SMEs more likely to report losses than profits since start of Covid-19 crisis
Department of Finance credit demand survey finds ‘significantly lower’ turnover
Minister for Finance Paschal Donohoe arriving at the Convention Centre. Photograph: Crispin Rodwell
More small and medium-sized enterprises (SMEs) report making a loss since the onset of Covid-19 than report making a profit, although demand for bank finance has remained stable, according to the latest SME credit demand survey published by the Department of Finance.
Only 29 per cent of the more than 1,500 SMEs surveyed for the Department reported increased or stable turnover since the arrival Covid-19. This compares to 80 per cent that did so over the same period in 2019.
The turnover of all businesses across all SME sectors was “significantly lower” than corresponding levels registered at any stage throughout the SME credit demand survey series, which has been conducted biannually since 2011, the Department said.
The greatest decline – a drop of 96 per cent – was found in the hotels and restaurants sector.
Overall some 35 per cent of SMEs reported making a loss since March, while 31 per cent said they were making a profit.
Almost a fifth – 18 per cent – of SMEs have applied for bank finance since the advent of the Covid-19 crisis, the survey conducted by Fitzpatrick Associates in conjunction with Behaviour and Attitudes found.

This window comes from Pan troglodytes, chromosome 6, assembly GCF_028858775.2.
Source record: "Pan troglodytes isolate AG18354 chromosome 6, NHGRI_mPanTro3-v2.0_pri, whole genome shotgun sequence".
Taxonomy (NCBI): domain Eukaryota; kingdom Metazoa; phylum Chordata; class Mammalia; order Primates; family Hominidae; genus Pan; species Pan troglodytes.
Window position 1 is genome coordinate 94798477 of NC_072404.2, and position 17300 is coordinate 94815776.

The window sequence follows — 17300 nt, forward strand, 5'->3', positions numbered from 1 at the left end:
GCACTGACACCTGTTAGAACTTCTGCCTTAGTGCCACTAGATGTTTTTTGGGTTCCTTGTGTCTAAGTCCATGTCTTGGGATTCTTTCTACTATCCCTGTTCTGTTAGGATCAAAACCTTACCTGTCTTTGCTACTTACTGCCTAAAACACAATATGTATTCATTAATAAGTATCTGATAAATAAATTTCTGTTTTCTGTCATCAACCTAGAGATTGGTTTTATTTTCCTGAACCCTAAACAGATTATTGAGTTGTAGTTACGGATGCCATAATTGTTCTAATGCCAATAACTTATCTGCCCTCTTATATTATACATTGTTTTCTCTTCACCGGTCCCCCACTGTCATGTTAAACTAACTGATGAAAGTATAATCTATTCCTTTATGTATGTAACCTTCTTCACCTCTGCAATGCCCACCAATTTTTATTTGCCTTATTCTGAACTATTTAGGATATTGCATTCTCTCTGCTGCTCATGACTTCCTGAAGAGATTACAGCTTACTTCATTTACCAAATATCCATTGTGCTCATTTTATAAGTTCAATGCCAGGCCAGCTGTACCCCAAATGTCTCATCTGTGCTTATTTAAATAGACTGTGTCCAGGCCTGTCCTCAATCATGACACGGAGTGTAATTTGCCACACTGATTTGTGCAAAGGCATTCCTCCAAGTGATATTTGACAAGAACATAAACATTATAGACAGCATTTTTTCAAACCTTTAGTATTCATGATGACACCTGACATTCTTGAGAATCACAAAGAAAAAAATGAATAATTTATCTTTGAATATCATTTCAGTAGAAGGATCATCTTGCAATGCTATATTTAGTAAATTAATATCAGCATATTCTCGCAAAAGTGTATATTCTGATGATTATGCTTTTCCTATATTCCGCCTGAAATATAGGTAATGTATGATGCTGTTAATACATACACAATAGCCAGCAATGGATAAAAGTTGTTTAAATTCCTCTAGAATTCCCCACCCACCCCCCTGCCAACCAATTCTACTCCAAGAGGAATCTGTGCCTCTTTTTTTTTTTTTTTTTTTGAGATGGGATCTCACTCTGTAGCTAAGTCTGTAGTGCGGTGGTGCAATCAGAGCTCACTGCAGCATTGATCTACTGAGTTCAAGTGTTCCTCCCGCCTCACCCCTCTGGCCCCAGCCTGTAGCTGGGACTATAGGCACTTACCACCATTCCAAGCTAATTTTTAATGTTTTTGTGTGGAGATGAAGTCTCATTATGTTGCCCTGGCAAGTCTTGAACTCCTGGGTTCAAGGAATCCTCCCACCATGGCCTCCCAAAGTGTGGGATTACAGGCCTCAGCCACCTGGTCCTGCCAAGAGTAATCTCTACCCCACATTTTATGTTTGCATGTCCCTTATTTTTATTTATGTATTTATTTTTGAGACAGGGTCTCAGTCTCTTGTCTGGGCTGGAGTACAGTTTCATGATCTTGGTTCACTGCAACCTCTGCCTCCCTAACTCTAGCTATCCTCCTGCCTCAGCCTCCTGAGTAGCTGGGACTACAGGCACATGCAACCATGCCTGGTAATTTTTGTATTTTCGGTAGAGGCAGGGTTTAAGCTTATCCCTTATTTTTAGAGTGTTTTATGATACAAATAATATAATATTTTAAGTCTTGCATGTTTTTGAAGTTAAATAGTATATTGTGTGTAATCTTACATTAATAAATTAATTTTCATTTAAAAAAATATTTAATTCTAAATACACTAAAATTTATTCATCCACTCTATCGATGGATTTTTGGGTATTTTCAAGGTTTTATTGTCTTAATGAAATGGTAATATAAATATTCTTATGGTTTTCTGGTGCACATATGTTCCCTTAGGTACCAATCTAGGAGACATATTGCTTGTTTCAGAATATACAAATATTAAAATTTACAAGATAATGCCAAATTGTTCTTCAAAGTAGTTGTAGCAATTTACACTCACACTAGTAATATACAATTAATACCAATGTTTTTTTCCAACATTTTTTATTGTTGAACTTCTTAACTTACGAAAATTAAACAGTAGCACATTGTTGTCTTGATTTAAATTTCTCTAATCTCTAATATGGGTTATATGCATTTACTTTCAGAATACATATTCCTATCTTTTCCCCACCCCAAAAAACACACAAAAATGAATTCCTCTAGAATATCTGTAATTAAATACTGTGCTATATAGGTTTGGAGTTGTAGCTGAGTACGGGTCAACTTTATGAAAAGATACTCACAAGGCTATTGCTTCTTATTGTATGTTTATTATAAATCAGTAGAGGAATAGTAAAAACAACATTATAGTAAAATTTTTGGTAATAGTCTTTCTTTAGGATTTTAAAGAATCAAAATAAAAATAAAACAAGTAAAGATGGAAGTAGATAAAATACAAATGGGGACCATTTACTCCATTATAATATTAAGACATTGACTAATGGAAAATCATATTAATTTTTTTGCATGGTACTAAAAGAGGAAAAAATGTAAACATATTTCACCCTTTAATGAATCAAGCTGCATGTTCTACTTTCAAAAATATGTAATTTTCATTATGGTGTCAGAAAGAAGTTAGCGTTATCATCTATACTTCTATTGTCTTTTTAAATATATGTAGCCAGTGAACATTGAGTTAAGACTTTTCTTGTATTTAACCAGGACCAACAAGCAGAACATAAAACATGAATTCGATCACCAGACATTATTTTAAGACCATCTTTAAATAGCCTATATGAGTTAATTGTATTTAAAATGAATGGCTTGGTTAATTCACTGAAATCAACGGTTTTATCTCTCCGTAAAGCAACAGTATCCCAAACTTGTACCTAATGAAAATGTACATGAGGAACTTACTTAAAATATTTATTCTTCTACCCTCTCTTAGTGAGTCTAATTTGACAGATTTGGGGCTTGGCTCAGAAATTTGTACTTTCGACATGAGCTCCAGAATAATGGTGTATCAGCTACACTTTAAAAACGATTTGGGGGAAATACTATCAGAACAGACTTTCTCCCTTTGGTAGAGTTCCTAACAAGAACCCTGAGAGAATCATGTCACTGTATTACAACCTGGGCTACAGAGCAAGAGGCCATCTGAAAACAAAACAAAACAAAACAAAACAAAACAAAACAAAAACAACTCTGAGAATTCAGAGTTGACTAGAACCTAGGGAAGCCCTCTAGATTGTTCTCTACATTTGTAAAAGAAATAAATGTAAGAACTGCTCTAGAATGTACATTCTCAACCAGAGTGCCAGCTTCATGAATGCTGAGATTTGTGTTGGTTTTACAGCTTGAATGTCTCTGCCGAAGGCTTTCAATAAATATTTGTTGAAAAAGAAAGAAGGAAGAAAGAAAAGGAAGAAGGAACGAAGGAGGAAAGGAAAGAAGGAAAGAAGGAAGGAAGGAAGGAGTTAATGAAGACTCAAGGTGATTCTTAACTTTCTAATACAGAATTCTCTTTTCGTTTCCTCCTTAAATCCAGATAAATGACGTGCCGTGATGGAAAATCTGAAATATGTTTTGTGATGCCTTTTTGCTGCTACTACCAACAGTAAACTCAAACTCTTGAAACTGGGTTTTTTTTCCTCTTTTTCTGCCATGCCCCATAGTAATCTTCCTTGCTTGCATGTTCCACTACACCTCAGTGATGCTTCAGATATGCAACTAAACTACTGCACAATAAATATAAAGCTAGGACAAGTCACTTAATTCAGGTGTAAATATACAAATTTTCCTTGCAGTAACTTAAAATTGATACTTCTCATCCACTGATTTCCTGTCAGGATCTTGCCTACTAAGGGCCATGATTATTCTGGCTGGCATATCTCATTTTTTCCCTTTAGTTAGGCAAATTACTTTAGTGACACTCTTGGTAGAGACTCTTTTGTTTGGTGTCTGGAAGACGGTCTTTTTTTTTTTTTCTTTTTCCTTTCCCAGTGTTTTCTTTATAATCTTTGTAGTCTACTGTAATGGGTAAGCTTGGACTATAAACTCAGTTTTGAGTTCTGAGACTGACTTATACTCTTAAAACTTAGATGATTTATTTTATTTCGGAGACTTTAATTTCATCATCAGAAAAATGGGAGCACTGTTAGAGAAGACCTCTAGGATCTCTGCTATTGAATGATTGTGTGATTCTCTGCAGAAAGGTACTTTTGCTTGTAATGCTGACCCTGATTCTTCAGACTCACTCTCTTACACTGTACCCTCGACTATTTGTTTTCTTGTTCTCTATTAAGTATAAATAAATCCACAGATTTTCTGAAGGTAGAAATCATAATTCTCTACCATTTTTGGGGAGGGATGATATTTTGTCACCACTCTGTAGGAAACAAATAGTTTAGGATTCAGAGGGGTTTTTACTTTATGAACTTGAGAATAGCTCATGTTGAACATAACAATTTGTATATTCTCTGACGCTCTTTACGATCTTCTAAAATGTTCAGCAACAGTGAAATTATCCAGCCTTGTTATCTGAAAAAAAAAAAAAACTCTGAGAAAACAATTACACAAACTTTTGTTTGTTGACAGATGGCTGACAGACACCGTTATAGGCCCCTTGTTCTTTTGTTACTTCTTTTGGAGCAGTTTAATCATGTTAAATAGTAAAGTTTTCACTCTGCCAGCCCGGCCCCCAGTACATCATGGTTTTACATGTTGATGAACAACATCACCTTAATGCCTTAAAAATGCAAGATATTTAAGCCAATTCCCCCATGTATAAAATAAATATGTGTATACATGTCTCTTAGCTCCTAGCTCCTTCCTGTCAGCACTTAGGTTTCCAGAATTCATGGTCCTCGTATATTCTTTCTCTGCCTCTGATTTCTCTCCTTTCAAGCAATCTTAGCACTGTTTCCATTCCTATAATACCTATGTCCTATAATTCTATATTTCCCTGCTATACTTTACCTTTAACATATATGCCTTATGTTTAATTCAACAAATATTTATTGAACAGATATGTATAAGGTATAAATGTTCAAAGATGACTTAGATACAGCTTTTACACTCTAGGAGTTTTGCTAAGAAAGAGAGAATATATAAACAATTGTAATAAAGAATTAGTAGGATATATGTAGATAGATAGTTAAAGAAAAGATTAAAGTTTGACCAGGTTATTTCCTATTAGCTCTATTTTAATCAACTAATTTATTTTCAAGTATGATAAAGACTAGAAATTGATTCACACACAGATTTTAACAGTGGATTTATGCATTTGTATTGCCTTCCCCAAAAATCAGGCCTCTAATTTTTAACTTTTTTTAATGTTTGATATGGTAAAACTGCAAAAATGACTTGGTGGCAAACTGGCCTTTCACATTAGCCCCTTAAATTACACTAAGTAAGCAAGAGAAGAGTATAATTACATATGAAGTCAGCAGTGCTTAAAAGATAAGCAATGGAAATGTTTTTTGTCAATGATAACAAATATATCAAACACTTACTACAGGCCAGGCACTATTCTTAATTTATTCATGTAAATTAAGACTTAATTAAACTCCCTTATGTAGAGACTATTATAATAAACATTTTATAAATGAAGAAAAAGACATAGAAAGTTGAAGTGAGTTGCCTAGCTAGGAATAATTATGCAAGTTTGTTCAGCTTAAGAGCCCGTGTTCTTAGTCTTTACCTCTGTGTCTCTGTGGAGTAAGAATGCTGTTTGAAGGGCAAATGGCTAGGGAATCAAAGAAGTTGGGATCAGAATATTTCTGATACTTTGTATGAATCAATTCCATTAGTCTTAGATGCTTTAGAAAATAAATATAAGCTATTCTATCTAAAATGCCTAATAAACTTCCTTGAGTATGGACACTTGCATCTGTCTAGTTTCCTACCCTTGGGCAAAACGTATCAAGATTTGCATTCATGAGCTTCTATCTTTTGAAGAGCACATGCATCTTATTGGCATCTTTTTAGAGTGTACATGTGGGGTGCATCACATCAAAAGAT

This is slightly lower on the proportion that did so in the same period in 2019. Intention to apply for credit has also dropped year-on-year.
The majority of SMEs that did not apply for credit reported that they had sufficient internal funds and did not need external finance in the March-October period. About a fifth said they did not wish to be indebted, while a smaller number believed their current lines of credit were sufficient.
The average cost of credit on outstanding loans was reported at 5.8 per cent, up from 5.1 per cent in September 2019. However, 35 per cent of SMEs were not certain of the interest rate attaching to their loans.
Some 15 per cent of SMEs that made applications for new bank finance were declined. This was up 1 percentage point on September 2019.
“One of our main concerns is to ensure that SMEs continue to have access to sufficient liquidity, and that access to credit for SMEs is maintained,” said Minister for Finance Paschal Donohoe.
“The Government has announced a range of measures to assist companies deal with the consequences of the Covid-19 restrictions, and to ensure that they have access to sufficient liquidity and I particularly welcome the high level of awareness among SMEs for these supports.”
Some 60 per cent of SMEs reported having availed of the Temporary Wage Subsidy Scheme, which has now been replaced by the Employment Wage Subsidy Scheme.
Meanwhile, almost two-thirds of SMEs reported that they had no pre-Covid unpaid invoices. The average number of pre-Covid invoices that remain unpaid across all SMEs was 10 per cent.